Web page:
Head-to-Knee Pose B
Definition - What does Head-to-Knee Pose B mean?
Head-to-knee pose B is the second in a series of three seated forward folds that also involves a slight spinal twist due to the asymmetrical position of the legs. In variation B, one leg is bent with the knee out to the side and the body is folded forward over the other leg, which is straight. The hips are lifted, then shifted forward and lowered so that the anus (or ideally the perineum) rests on the heel of the bent leg.
This pose can be particularly challenging for those with limited flexibility in the hamstrings or back of body. It provides a good stretch for both of these areas. In variation B, the added component of sitting on the heel can increase awareness of the pelvic floor area.
The Sanskrit name for head-to-knee pose B is janusirsasana B.
Yogapedia explains Head-to-Knee Pose B
The name, head-to-knee pose, describes the fact that if the body’s flexibility allows, the whole of the torso will fold over the outstretched leg, with the head touching the knee or going beyond the knee, depending on the individual body’s proportions. As a result, it is sometimes called head-beyond-the-knee pose.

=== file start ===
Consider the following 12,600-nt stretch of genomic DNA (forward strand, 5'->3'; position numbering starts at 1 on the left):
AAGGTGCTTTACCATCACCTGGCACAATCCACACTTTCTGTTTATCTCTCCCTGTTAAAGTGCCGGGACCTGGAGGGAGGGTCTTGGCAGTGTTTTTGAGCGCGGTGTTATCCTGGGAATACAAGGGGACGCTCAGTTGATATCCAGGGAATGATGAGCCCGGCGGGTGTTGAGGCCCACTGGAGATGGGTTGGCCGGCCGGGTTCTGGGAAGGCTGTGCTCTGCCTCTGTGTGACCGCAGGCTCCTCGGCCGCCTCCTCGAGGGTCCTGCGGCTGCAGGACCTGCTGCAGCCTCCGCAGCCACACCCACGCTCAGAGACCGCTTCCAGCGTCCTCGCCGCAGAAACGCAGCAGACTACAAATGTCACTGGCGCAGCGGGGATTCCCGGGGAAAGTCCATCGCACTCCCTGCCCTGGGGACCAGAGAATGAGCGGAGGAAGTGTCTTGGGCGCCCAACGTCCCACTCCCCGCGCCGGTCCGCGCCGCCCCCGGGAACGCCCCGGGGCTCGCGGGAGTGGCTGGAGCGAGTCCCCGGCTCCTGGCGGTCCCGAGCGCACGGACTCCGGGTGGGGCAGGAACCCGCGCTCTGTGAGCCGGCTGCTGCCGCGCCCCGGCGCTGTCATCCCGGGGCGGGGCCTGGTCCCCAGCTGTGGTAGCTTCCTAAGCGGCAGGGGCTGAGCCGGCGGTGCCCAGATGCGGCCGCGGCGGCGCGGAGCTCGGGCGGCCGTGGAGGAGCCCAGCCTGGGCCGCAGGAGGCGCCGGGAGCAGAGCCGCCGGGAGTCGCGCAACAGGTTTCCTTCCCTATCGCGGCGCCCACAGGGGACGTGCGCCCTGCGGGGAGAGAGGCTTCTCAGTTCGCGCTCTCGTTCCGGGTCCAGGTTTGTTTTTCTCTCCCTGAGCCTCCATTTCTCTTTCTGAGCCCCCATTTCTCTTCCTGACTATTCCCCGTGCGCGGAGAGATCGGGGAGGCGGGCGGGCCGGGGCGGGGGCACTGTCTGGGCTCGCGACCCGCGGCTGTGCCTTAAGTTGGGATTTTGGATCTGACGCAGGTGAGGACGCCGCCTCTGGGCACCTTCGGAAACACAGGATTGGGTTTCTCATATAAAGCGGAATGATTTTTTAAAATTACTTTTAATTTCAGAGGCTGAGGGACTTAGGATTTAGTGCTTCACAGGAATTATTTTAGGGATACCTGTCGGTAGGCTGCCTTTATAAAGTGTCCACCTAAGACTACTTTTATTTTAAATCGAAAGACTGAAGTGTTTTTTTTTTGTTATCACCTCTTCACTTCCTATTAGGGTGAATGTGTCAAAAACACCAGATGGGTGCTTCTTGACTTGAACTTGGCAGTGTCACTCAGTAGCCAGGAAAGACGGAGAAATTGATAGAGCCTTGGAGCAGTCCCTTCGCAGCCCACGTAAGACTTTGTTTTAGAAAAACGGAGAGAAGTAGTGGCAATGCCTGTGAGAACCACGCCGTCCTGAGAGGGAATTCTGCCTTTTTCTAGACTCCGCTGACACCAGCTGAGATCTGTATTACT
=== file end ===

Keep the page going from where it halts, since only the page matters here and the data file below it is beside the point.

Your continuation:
The asymmetry of the pose means that as well as being a forward bend, it also provides a slight spinal twist. Head-to-knee pose B is a good pose for creating the flexibility needed to progress into seated forward bend, where both legs are straight. This variation provides a slightly deeper posture for stretching the hamstrings than head-to-knee forward bend A due to the elevation of the hips.
In addition to stretching the hamstrings, it is also said to stimulate the kidneys and liver. It benefits the digestive system by stretching both the ascending and descending colon. It may be helpful for those suffering with headaches, fatigue, or menstrual pains; however, it should be avoided by anyone suffering from asthma, digestive or lower back issues.
This variation may feel more uncomfortable than variation A due to the pressure of the heel. It can be modified by placing blankets under the buttocks, or under the knee of the outstretched leg if tight hamstrings or knee pain is an issue. For those with more flexibility, the hands can clasp the edges of the foot or one hand can clasp the opposite wrist around the sole of the foot, with the head moving onto the shin. An alternative is simply to do head-to-knee forward bend A if this feels too intense.